For Delhi, which is reminded frequently by politicians of the privileges of hosting the 2010 Games, the hope is that the price tag of 30,000 crores will at least deliver world-class infrastructure - better roads, flyovers, stadia. (Forum: Are the 2010 Games worth the fuss and expenditure?
That Promised Land doesn't appear any nearer at least during this monsoon, with the rain bringing down the roof quite literally at different venues. If you're the sort of person who can see a stadium flooded with water and look at it as half-empty rather than half-full, this investigation could test even your patience.
The different venues which will host an estimated 10,000 players and officials are each meant to have basic medical facilities and equipment - stretchers, ultrasound therapy machines and wheelchairs. So in March, the Delhi Health Department asked for tenders for 34 of these items. The Delhi government rejected bids from various reputed international firms, arguing that they were technically below-the-mark. Credible protests followed and that led to a call for a fresh round of bids in May.
The details of who won the tenders or contracts were carefully-guarded. The winning price was never declared - standard practice.
The need for secrecy is obvious. The government is buying products at seven times their normal price.
124 trolley beds have cost the government - and remember, this is your tax money - nearly 1.5 crores. The beds are being bought from a company named Surgicoin. When NDTV contacted the same company, we received a quote of about 1.5 lakhs per bed. But the government is paying 2.75 lakhs per bed. A middleman - a company named Lord Krishna which is selling those beds to the government - therefore benefits big time.
The government is being fleeced across the board. For ultrasound therapy machines, the government is paying the same Lord Krishna Company 3.5 lakhs per machine - against the actual price of Rs 77,000 that the manufacturer quoted to us. Multiply that by the 41 machine the government has bought, and the loss is more than a crore just for this item.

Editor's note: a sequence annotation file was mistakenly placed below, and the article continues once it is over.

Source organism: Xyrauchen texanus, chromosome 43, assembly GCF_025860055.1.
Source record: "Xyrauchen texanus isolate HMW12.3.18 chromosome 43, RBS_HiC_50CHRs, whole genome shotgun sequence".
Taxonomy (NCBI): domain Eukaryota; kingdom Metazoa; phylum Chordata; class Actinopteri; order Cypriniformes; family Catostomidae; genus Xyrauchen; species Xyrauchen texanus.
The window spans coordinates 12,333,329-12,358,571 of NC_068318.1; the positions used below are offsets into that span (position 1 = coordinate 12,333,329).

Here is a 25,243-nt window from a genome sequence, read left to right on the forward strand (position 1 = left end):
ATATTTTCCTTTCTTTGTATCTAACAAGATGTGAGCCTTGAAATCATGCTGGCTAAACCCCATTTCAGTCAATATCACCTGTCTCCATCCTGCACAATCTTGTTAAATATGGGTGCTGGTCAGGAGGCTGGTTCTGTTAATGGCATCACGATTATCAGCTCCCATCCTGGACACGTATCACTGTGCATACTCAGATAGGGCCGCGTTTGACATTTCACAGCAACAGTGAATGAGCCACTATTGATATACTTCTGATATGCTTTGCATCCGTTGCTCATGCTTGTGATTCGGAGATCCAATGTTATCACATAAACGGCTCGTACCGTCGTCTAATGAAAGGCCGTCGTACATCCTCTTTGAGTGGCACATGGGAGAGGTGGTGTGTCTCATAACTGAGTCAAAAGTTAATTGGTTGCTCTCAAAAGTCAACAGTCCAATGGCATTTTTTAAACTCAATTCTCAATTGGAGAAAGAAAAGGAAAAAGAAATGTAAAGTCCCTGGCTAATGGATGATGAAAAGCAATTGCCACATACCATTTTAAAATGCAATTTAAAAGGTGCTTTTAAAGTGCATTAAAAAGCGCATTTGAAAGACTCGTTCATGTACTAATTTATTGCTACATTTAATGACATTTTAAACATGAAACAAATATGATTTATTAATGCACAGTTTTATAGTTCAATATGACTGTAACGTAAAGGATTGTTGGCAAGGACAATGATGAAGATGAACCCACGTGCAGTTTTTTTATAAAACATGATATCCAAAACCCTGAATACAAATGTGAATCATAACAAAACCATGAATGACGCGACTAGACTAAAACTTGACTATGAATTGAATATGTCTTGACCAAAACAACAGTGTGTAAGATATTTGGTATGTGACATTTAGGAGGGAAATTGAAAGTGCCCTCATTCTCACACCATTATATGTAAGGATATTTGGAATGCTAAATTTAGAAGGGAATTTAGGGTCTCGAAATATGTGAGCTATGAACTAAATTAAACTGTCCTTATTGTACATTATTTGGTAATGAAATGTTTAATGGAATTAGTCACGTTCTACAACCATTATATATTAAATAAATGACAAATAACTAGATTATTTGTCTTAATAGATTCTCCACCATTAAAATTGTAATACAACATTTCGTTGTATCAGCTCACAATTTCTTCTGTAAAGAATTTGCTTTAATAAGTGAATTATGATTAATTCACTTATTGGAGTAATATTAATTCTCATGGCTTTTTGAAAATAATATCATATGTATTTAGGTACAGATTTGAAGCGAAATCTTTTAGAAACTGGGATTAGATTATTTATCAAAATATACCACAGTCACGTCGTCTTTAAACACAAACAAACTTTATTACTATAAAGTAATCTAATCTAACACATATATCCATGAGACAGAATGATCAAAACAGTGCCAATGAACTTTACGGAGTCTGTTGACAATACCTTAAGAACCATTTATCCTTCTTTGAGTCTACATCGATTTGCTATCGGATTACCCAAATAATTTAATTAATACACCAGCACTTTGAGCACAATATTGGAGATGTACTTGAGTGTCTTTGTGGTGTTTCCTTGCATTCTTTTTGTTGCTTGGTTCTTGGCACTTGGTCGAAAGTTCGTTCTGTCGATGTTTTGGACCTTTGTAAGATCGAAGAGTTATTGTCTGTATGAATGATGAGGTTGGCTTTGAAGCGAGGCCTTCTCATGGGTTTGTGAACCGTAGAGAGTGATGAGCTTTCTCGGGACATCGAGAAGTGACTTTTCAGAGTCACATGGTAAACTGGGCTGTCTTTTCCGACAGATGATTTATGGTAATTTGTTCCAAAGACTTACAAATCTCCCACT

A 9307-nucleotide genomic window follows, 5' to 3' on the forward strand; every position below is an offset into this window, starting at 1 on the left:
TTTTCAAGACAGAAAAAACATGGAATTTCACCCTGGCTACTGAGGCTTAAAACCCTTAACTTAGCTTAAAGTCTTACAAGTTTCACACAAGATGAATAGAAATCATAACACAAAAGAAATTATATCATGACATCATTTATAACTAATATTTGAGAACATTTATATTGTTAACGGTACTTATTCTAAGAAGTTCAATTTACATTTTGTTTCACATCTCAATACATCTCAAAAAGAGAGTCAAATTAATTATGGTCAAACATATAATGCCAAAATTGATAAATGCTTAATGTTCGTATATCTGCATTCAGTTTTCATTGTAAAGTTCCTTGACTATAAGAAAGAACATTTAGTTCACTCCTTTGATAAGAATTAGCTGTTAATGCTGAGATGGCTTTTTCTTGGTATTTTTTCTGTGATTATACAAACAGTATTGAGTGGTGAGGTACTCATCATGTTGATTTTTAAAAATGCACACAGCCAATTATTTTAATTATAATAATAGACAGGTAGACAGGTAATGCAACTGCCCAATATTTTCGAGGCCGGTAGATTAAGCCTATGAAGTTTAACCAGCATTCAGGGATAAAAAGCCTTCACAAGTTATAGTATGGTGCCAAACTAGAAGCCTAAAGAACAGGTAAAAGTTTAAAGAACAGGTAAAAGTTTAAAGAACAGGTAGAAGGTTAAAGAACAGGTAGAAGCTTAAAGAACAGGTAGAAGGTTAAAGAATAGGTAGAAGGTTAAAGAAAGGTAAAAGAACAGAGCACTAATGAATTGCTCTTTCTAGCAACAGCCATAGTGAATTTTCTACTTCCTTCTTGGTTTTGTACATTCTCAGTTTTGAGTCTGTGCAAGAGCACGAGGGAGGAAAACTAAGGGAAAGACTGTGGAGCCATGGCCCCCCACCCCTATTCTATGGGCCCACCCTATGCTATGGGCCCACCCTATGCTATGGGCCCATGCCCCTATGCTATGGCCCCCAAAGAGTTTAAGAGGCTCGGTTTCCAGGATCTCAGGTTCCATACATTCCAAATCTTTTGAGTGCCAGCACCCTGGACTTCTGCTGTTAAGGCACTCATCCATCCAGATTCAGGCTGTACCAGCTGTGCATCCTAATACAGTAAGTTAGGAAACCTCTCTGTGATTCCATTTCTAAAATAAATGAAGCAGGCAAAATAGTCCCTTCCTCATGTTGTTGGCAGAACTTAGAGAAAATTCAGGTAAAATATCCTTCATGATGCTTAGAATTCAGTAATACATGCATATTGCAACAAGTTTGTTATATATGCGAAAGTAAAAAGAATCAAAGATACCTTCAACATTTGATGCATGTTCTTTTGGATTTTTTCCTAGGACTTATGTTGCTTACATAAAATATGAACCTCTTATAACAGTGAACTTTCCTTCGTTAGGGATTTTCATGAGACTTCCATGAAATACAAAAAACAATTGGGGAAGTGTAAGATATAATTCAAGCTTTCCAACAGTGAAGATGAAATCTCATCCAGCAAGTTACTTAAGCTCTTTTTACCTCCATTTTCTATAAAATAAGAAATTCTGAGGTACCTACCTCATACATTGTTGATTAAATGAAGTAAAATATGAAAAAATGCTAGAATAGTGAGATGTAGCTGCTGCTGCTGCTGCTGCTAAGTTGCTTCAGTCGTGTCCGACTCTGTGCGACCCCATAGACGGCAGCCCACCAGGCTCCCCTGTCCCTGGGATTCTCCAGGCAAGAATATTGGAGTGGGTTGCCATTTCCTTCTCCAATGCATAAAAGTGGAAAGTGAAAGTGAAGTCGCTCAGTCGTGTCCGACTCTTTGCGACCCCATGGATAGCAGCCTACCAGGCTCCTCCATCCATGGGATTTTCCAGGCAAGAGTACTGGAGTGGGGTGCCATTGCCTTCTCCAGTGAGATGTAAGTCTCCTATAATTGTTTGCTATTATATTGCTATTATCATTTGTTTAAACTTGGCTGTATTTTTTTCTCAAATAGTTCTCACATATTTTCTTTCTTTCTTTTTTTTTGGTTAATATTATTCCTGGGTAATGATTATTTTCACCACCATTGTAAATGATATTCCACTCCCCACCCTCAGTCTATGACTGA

Muscle and tissue injuries are also more expensive during the Games than at other times, apparently. Shortwave Diathermy machines - used to treat these injuries - are priced at 4.9 lakhs against the manufacturer's usual price of Rs 77,000. Across the 20 machines that have been bought, that's a loss of 83 lakhs.
The math across different categories adds up to a loss of 3.5 crores for the purchases of the Delhi Health Department. "Well I have no idea as I am not directly related to such purchases, however if you have made such a comment, then I will definitely inquire into it"." Said Dr Kiran Walkia, the city's Health Minister.
The daylight robbery will extend well beyond the Games. The tenders or bids that were awarded are valid till June, 20100 - that means government hospitals that want to buy any of this equipment are obliged to use the same companies and rates.
If you're feeling a bit sore about this, this could add to the burn. It turns out that several prominent clinics in Delhi had volunteered their services for the Commonwealth Games, but their offers of setting up free lab facilities were rejected. Dr Navin Dang, OF South Delhi's famous Dang's Clinic, wrote a year ago to several government officials offering his services at no cost. He says nobody responded.
It's easy to imagine who benefits from these heavily-padded prices. And it leaves the city convinced that the Games offer all pinch and no pleasure.